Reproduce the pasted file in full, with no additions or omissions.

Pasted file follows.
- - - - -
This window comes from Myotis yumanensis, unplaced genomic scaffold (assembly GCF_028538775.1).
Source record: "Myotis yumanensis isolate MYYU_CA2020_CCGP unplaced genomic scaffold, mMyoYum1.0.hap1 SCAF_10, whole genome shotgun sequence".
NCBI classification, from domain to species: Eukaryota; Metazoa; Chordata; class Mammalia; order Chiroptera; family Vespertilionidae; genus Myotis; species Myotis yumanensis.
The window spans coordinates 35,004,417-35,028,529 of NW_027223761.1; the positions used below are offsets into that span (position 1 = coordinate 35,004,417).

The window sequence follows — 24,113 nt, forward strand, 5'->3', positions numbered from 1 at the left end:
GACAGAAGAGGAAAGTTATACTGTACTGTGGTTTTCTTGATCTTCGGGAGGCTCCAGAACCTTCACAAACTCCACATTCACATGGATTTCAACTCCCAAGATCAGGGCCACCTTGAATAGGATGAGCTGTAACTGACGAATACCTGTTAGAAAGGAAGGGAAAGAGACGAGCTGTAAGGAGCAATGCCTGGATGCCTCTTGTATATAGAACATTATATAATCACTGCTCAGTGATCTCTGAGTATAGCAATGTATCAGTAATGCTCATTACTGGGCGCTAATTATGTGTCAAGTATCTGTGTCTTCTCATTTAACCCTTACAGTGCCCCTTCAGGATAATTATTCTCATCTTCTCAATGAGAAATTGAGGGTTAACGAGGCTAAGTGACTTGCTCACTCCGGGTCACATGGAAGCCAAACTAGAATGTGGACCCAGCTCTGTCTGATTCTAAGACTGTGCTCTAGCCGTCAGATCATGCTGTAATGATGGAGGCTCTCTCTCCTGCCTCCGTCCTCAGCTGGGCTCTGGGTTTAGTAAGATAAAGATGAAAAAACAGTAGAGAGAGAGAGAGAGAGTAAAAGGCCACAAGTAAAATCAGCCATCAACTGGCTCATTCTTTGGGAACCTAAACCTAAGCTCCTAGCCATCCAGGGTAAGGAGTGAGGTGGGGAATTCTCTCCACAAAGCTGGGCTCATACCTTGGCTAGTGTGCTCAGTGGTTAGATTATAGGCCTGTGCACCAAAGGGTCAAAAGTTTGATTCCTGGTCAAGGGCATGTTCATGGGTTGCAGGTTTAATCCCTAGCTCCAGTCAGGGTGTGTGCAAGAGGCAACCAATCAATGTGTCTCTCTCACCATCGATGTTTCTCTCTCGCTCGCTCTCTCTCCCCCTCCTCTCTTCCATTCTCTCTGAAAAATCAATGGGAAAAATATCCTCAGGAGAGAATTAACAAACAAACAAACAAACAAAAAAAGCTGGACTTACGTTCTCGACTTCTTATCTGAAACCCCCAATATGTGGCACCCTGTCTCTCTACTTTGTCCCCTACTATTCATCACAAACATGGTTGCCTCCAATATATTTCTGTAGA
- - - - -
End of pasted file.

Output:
This window comes from Myotis yumanensis, unplaced genomic scaffold (assembly GCF_028538775.1).
Source record: "Myotis yumanensis isolate MYYU_CA2020_CCGP unplaced genomic scaffold, mMyoYum1.0.hap1 SCAF_10, whole genome shotgun sequence".
NCBI classification, from domain to species: Eukaryota; Metazoa; Chordata; class Mammalia; order Chiroptera; family Vespertilionidae; genus Myotis; species Myotis yumanensis.
The window spans coordinates 35,004,417-35,028,529 of NW_027223761.1; the positions used below are offsets into that span (position 1 = coordinate 35,004,417).

The window sequence follows — 24,113 nt, forward strand, 5'->3', positions numbered from 1 at the left end:
GACAGAAGAGGAAAGTTATACTGTACTGTGGTTTTCTTGATCTTCGGGAGGCTCCAGAACCTTCACAAACTCCACATTCACATGGATTTCAACTCCCAAGATCAGGGCCACCTTGAATAGGATGAGCTGTAACTGACGAATACCTGTTAGAAAGGAAGGGAAAGAGACGAGCTGTAAGGAGCAATGCCTGGATGCCTCTTGTATATAGAACATTATATAATCACTGCTCAGTGATCTCTGAGTATAGCAATGTATCAGTAATGCTCATTACTGGGCGCTAATTATGTGTCAAGTATCTGTGTCTTCTCATTTAACCCTTACAGTGCCCCTTCAGGATAATTATTCTCATCTTCTCAATGAGAAATTGAGGGTTAACGAGGCTAAGTGACTTGCTCACTCCGGGTCACATGGAAGCCAAACTAGAATGTGGACCCAGCTCTGTCTGATTCTAAGACTGTGCTCTAGCCGTCAGATCATGCTGTAATGATGGAGGCTCTCTCTCCTGCCTCCGTCCTCAGCTGGGCTCTGGGTTTAGTAAGATAAAGATGAAAAAACAGTAGAGAGAGAGAGAGAGAGTAAAAGGCCACAAGTAAAATCAGCCATCAACTGGCTCATTCTTTGGGAACCTAAACCTAAGCTCCTAGCCATCCAGGGTAAGGAGTGAGGTGGGGAATTCTCTCCACAAAGCTGGGCTCATACCTTGGCTAGTGTGCTCAGTGGTTAGATTATAGGCCTGTGCACCAAAGGGTCAAAAGTTTGATTCCTGGTCAAGGGCATGTTCATGGGTTGCAGGTTTAATCCCTAGCTCCAGTCAGGGTGTGTGCAAGAGGCAACCAATCAATGTGTCTCTCTCACCATCGATGTTTCTCTCTCGCTCGCTCTCTCTCCCCCTCCTCTCTTCCATTCTCTCTGAAAAATCAATGGGAAAAATATCCTCAGGAGAGAATTAACAAACAAACAAACAAACAAAAAAAGCTGGACTTACGTTCTCGACTTCTTATCTGAAACCCCCAATATGTGGCACCCTGTCTCTCTACTTTGTCCCCTACTATTCATCACAAACATGGTTGCCTCCAATATATTTCTGTAGA